To begin the second day of the forum, the Digital Alliance partners working on regional digital policy dialogues, GIZ (Deutsche Gesellschaft für Internationale Zusammernarbeit), FIIAP (Fundación Internacional para IberoAmérica de Administración y Políticas Públicas) and Expertise France, held a fireside-chat on digital policy: “Digital policy for all – civil society voices in interregional policy dialogue”. The session started with the presentation of the overall strategy of the EU-LAC Digital Alliance. Key issues such as mainstreaming gender inclusion, strengthening digital rights and targeting young people with digital policies were debated with representatives from civil society in Latin America and the Caribbean.

Some of the key topics identified by participants as priorities for the upcoming EU-LAC interregional policy dialogues included:

  • Inclusion of digital rights in the digital transformation.
  • The role of legislation/regulations to protect women and youth.
  • The impact of data protection in gender digital violence.
  • Freedom of expression, sexuality and digital habits.

The second side event of the day “Steering an inclusive Twin Transition in LAC - Youth and Women’s perspectives on digital and green transition”, moderated by DG INTPA and GIZ, consisted of a reflective exchange on challenges, potential and considerations of digitalisation in addressing global issues, such as climate change. The panel discussion gathered young women from the LAC region, working at the intersection of digital transformation, climate-related topics and gender.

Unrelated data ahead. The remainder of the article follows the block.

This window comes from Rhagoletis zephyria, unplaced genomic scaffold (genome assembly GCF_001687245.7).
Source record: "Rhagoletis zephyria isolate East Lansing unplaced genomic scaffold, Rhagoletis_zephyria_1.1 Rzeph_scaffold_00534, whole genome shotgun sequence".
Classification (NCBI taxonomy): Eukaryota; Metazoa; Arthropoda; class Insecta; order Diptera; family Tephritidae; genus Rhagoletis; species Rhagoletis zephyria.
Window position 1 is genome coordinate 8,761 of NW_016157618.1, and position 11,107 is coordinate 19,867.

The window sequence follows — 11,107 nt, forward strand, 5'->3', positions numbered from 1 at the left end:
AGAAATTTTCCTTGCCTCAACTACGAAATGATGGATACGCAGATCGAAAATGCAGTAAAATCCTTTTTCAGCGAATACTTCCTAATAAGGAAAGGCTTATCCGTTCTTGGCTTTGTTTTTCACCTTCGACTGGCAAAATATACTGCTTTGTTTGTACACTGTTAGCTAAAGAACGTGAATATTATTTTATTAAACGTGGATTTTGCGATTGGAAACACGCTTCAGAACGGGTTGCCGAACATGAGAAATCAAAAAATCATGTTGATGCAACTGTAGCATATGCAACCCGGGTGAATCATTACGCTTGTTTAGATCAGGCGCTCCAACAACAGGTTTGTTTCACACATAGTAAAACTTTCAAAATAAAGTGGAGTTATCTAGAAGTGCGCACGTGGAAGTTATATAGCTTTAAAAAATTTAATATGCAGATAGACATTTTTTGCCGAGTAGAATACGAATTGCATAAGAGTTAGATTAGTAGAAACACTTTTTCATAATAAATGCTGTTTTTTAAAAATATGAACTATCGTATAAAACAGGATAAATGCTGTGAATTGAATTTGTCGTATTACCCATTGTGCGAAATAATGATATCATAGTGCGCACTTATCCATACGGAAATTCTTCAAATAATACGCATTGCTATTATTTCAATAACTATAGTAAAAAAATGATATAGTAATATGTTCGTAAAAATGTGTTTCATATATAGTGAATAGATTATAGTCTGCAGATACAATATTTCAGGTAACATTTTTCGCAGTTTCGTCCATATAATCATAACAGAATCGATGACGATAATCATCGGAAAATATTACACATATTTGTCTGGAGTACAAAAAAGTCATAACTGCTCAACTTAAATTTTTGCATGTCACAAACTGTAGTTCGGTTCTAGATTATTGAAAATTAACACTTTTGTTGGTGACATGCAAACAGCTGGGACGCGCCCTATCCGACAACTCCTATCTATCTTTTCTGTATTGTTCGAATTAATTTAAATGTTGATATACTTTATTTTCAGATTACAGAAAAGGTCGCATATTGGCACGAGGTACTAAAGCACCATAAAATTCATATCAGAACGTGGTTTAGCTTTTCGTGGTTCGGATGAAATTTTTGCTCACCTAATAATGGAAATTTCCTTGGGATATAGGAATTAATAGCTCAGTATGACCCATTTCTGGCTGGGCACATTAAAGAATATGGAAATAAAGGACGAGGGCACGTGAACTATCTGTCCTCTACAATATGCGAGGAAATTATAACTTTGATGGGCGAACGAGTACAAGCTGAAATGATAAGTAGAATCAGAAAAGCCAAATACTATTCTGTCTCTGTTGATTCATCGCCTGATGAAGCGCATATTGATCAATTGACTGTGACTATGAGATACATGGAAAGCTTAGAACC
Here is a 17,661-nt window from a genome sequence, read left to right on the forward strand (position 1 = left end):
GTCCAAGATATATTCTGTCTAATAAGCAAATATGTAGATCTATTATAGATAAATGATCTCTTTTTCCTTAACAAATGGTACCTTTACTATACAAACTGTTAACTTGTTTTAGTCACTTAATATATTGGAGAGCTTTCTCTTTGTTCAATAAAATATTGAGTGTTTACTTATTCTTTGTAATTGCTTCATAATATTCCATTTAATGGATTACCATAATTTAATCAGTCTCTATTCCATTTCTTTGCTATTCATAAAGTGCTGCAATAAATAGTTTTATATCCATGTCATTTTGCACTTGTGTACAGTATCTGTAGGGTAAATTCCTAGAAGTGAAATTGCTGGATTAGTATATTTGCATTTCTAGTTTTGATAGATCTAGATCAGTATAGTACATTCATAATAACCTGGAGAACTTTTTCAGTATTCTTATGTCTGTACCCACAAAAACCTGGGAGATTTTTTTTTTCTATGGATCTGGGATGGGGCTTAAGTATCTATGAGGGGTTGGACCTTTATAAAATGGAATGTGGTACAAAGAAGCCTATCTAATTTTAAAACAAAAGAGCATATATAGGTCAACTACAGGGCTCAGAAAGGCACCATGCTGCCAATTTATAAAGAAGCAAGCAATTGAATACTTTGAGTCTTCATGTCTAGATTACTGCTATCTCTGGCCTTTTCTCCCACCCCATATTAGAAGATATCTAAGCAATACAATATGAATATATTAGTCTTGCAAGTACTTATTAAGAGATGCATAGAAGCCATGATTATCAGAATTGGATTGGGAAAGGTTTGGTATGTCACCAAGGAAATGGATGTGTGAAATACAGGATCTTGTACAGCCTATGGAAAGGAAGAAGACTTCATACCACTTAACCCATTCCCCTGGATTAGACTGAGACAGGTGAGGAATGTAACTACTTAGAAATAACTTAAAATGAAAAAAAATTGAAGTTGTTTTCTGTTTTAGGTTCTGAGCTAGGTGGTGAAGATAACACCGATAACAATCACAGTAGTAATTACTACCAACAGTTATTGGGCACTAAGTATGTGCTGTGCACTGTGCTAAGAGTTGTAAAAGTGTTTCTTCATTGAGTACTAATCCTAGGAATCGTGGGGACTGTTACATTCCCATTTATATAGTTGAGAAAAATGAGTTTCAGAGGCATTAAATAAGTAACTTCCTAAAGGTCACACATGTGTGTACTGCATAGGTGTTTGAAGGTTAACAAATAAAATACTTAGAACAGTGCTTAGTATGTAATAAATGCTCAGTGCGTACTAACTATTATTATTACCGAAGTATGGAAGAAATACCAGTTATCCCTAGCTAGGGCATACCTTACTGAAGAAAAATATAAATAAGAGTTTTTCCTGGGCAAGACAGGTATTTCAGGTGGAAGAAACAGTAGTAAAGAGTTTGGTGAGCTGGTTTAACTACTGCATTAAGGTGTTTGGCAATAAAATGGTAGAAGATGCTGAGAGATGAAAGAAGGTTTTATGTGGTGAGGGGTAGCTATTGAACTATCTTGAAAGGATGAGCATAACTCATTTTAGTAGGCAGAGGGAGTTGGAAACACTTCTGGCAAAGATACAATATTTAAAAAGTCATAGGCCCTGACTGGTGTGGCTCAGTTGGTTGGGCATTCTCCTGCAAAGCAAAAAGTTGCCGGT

Some of the key outcomes of the session included:

  • Digital transformation is a global challenge that requires global partnerships.
  • It also needs to be inclusive, involving not only diverse stakeholders, but representing all actors of the society such as women, youth, ethnic minorities, etc.
  • The role of women and youth in monitoring climate change through digitalisation in their territories can help to manage the climate crisis.
  • A co-production of knowledge is necessary, combining the scientific/technical perspective with the traditional knowledge from communities.

Finally, the last side event “Earth Observation – Benefits of the future regional Copernicus Centres for LAC” was co-hosted by the European Space Agency (ESA) and the University of Chile.

As key flagships of the Digital Alliance, two Copernicus Regional Centers for LAC will be established in Panama and Chile to offer capacity building and tailored mappings of Copernicus data to all LAC countries. The objectives of the regional Copernicus centres for LAC are to establish a regional Copernicus strategy to enhance the resilience of LAC countries by supporting their spatial data management capacity and strategic use. The EO services from these two regional centres will offer land (land cover/land use service) and coastal monitoring in Chile, and climate change monitoring and disaster risk reduction and recovery in Panama.

ESA also presented the Disaster Risk Management service of Copernicus in LAC. This service has several priority and thematic focus areas such as: risk and recovery mapping, vulnerability, and preparedness assessment, and monitoring of extreme weather.

Key discussion topics included:

  • The type and size of available data is expanding. This brings new challenges for downloading and distribution to universities in LAC.
  • The level of readiness of the network for these masses of information and data flows.